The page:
• manufacturer/type:

probably made in the by François Arnal created ‘Atelier A’

• designer, year:

Wright Royston Adzak, ±1965

• material:
Cast aluminum

• measurements:

4cm high, 13cm length, 11cm width

• condition:

Nice original condition, with some minor usermarks consisting with age.

• background:

Conceptual British sculptor, photographer, and painter Roy Adzak is known for his bold plaster body columns and dehydrations. This beautiful vide-poche, has been crafted from an aluminum cast of a citron and is typical of his work.

• literature:
None found so far

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D068: rare Pop-Art vide-poche, designed by Wright Royston Adzak around 1965

© Salonfähig, 2012

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Wright Royston Adzak (1927-1987) is perhaps best known as the sculptor who created the iconic anthropometrical man series, exploring the comparative human body in sculpture, photography and print. His original moulds and photos are kept for public view.
His ‘Impressions’ series that included much of the 1960s pays homage to his earlier work as an archaeologist. Other focuses of his art from 1968 onward included the famous dehydration experiments where organic materials were dried and the effects captured in plaster and photography. His ‘Textures’ series dealt exclusively with the impressions organic matter left in inorganic media such as plaster. Ten years later he tried to explain himself in the art journal ‘Leonardo’, where he discussed his attempts to capture plaster moulds of his internal organs.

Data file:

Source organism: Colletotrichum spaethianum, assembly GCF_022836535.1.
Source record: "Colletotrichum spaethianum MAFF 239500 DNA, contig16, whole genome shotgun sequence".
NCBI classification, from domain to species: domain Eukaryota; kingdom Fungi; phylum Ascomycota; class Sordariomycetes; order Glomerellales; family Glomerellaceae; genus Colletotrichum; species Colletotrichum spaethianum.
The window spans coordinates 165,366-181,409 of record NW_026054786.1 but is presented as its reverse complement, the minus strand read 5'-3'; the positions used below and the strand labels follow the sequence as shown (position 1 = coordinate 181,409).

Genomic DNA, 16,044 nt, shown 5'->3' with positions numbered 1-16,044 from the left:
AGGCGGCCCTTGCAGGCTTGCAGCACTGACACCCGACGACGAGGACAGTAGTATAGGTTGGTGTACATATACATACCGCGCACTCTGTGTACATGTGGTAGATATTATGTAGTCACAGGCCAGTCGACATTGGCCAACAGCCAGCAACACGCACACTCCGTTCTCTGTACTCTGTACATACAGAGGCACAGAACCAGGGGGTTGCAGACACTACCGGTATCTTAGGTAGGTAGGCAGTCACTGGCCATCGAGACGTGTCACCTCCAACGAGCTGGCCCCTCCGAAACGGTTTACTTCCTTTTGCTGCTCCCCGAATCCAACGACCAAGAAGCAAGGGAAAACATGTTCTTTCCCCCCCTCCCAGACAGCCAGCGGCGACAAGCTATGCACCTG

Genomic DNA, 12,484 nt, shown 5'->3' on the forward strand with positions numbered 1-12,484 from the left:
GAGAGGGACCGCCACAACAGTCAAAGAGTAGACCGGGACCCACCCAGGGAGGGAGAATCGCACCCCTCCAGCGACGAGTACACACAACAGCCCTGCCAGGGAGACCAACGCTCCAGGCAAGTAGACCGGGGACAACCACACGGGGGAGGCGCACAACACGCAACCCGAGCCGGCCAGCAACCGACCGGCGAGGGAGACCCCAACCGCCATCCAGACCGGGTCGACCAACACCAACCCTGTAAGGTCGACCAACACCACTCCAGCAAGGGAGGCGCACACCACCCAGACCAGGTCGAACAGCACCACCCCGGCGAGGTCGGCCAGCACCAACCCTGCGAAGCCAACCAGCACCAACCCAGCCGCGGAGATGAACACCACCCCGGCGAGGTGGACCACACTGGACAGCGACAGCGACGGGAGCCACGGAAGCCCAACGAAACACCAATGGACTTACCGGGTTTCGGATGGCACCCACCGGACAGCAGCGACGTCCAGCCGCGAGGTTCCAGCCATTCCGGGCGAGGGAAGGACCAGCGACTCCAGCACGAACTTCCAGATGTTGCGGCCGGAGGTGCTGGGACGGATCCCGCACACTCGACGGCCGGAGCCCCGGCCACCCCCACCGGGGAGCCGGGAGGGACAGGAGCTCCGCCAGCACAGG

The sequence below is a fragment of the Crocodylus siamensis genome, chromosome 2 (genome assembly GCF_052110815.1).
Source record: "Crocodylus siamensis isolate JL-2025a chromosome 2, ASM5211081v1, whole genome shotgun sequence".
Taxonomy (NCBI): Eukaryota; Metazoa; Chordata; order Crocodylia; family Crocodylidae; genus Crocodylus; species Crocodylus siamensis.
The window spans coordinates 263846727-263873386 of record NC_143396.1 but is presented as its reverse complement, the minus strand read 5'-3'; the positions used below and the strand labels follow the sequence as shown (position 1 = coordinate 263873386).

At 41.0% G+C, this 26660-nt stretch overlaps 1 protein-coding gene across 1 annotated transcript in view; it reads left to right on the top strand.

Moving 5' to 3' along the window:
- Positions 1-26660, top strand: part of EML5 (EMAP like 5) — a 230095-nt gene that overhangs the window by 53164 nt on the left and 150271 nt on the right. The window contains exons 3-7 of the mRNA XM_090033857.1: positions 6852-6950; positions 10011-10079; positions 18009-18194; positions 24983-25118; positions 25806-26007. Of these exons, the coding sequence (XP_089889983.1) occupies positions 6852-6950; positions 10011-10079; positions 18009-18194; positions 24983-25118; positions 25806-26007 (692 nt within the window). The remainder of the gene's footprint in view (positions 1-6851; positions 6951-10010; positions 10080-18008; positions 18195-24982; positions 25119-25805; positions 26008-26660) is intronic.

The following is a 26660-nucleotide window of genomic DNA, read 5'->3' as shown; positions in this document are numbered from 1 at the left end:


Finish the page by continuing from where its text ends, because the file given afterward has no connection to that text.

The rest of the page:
Shortly before his death in 1987, the modern British sculptor Wright Royston Adzak began building a studio and museum with his own hands. Today, Margaret Crowther runs the private museum and sculpture garden as a permanent showcase and studio for contemporary guest artists. (source: www.justtourfrance.com )